MIAMI, United States. – After the arrest of Pedro Castillothe until then vice president of Peru, Dina Boluarte, became the first president of the Andean country.
Like Castillo, her successor is a leftist leader who grew up in the mostly poor Peruvian highlands.
However, Boluarte has distanced himself from the radical left. “I have always been from the left and I will continue to be, but from a democratic left and not a totalitarian or sectarian one that allows divergence and criticism, and where there are no infallible or untouchable leaders,” she declared earlier this year when she was expelled from the Marxist party. Peru Libre for not sharing the views of its general secretary, Vladimir Cerrón.
Boluarte, who is a lawyer by profession and is 60 years old, was born in Apurímac, in the south of the country, on May 31, 1962.
In 2018, he ran for mayor of the Surquillo district, in Lima, but did not obtain the necessary votes. He exercised a senior management in the National Registry of Identification and Civil Status (RENIEC), which he left due to incompatibility with his positions in the Government of Castillo.
In accordance with The New York TimesUnlike her predecessor, Boluarte does not have a reputation as an agitator.
In December 2021, when Pedro Castillo was facing his first impeachment trial, Boluarte declared: “If the president is vacated, I’m going with him.” He also acknowledged: “Not only have we fought, with compañero Pedro, to win these elections, but we have told the right: they are not going to lower their heads.”
However, just a year later, after Castillo’s third impeachment trial and his attempt to dissolve Congress and decree an emergency government (classified as a “self-coup”), Boluarte assumed power and became the first woman to Peru front.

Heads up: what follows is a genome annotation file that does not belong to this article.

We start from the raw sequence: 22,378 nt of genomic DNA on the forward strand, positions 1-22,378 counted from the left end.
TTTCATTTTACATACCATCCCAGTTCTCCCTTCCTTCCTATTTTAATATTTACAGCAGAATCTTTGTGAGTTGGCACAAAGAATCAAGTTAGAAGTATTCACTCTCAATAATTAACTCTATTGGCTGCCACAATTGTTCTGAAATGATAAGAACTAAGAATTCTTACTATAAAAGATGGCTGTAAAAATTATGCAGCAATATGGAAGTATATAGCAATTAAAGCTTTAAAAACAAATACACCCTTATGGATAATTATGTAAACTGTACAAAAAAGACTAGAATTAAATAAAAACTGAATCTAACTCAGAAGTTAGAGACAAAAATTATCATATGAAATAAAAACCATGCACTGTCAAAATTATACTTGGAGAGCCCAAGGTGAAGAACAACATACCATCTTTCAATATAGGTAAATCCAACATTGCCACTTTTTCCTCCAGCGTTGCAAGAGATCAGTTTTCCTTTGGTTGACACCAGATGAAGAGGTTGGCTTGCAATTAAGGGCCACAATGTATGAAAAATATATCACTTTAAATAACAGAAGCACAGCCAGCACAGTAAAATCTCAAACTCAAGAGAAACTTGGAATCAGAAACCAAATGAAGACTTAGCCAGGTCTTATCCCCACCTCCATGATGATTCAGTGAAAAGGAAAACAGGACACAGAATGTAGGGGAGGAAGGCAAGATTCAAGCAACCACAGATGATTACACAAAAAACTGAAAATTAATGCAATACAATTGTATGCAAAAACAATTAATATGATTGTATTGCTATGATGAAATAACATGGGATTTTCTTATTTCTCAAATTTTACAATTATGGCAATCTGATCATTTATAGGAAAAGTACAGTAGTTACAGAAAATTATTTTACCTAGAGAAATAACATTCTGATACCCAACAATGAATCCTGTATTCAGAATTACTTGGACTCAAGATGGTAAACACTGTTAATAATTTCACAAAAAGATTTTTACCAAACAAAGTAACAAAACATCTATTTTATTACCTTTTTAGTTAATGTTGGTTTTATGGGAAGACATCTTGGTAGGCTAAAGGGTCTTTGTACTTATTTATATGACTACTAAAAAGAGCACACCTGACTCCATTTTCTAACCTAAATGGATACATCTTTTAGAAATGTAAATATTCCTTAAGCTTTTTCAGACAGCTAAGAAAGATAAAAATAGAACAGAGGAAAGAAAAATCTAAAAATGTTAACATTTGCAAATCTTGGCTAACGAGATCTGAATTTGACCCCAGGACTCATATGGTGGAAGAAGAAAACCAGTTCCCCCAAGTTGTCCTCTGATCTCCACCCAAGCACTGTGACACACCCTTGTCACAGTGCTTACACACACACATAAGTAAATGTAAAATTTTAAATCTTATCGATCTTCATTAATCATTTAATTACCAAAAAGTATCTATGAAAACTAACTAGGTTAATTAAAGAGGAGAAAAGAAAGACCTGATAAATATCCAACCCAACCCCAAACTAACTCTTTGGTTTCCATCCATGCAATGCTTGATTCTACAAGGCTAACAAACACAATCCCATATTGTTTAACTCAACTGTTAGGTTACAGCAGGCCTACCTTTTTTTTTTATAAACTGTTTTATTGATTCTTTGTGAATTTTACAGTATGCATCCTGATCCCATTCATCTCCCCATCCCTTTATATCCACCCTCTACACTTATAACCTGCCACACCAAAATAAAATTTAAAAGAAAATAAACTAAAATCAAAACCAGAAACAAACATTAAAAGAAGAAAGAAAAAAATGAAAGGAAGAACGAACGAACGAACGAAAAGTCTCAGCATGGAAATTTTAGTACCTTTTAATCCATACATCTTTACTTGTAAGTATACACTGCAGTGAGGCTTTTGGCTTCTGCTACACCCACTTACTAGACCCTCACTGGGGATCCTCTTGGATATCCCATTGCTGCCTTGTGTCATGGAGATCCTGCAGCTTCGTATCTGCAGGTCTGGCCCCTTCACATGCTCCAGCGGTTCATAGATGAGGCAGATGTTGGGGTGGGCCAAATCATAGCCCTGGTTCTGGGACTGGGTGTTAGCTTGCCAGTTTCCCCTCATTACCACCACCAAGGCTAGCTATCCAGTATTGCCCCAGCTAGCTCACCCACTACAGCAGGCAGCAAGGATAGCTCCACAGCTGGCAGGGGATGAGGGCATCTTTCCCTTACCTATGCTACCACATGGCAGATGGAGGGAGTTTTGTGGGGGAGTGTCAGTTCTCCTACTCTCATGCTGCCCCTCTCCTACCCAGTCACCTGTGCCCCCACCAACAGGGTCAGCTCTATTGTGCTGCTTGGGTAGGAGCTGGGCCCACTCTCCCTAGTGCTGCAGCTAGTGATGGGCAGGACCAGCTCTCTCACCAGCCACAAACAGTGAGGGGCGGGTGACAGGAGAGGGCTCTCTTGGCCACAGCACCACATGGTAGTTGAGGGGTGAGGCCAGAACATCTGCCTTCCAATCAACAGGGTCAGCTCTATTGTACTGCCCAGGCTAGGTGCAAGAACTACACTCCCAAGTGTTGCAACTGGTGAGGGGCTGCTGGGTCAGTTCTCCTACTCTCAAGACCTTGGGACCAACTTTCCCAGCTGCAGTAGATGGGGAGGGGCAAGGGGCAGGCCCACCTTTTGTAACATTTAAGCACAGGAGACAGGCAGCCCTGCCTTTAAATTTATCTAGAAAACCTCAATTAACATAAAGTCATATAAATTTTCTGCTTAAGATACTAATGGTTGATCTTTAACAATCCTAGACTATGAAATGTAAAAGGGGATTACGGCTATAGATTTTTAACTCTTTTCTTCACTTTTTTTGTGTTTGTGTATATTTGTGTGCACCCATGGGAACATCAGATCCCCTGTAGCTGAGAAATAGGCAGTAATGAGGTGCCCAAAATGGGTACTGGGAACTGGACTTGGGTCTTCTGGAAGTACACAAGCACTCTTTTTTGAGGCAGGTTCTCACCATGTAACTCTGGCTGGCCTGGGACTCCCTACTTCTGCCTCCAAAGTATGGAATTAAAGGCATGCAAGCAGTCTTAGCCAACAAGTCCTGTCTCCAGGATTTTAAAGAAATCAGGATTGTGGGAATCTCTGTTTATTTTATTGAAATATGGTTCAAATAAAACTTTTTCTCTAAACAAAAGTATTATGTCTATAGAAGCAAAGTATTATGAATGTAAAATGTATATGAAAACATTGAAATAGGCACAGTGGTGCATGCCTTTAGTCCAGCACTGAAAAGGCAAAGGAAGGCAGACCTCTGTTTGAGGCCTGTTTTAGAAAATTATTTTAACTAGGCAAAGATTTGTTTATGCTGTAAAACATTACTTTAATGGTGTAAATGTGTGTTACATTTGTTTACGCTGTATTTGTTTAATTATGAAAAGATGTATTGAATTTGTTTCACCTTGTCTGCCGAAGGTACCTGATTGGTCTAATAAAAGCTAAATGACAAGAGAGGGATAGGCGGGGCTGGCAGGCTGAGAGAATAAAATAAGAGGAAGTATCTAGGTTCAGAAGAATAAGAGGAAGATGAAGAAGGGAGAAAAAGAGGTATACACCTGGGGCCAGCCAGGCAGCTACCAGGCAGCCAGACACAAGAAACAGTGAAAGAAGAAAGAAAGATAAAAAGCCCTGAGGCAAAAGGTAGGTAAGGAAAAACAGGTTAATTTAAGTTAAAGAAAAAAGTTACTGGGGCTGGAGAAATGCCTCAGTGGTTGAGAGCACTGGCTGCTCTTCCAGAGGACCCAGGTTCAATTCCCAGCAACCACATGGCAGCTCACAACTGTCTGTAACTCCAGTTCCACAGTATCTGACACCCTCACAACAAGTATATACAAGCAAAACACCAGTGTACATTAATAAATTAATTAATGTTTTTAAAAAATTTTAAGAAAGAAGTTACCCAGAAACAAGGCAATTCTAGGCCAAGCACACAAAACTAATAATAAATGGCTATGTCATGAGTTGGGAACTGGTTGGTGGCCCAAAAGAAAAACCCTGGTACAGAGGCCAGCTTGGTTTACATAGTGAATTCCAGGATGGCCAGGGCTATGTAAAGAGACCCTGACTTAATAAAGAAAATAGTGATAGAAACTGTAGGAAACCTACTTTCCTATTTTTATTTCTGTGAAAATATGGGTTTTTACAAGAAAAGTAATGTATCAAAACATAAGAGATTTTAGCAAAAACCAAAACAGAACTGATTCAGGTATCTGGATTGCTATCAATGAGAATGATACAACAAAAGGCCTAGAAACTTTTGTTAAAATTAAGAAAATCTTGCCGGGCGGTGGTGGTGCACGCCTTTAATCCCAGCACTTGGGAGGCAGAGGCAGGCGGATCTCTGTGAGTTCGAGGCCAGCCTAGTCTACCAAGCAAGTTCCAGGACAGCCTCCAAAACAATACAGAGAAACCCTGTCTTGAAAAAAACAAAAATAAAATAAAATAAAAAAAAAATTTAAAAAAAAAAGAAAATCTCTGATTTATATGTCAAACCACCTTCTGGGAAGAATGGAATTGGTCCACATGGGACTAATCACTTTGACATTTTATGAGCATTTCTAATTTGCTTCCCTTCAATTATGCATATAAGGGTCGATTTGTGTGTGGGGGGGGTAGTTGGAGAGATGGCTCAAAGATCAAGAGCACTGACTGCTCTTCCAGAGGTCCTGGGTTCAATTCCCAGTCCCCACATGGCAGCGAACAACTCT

She was one of the first to react to the former president’s announcement about the dissolution of Congress: “I reject the decision of Pedro Castillo to perpetrate the breakdown of the constitutional order with the closure of Congress. It is about a coup d’état, ”he wrote in Twitter.
“It is up to us, ladies and gentlemen, to talk, dialogue, reach an agreement,” she said in her first speech as president. “What I am requesting is a deadline, valuable time to rescue our country from corruption and misrule,” she added, knowing the political crisis that Peru is going through.
In the last six years alone, the Andean country has had six presidents and two congresses, all amid corruption scandals, political trials and deep divisions between political parties.
According to the political analyst Gonzalo Banda, cited by The New York TimesBoluarte was one of the most stable figures in Castillo’s extremely unstable government.
“I would say that after a year in government, a year and a half, she is no longer unknown,” he said. “On the contrary, I think she is a person who will know how to move in the midst of the quicksand of Peruvian power.”
Receive information from CubaNet on your cell phone through WhatsApp. Send us a message with the word “CUBA” on the phone +525545038831, You can also subscribe to our electronic newsletter by giving click here.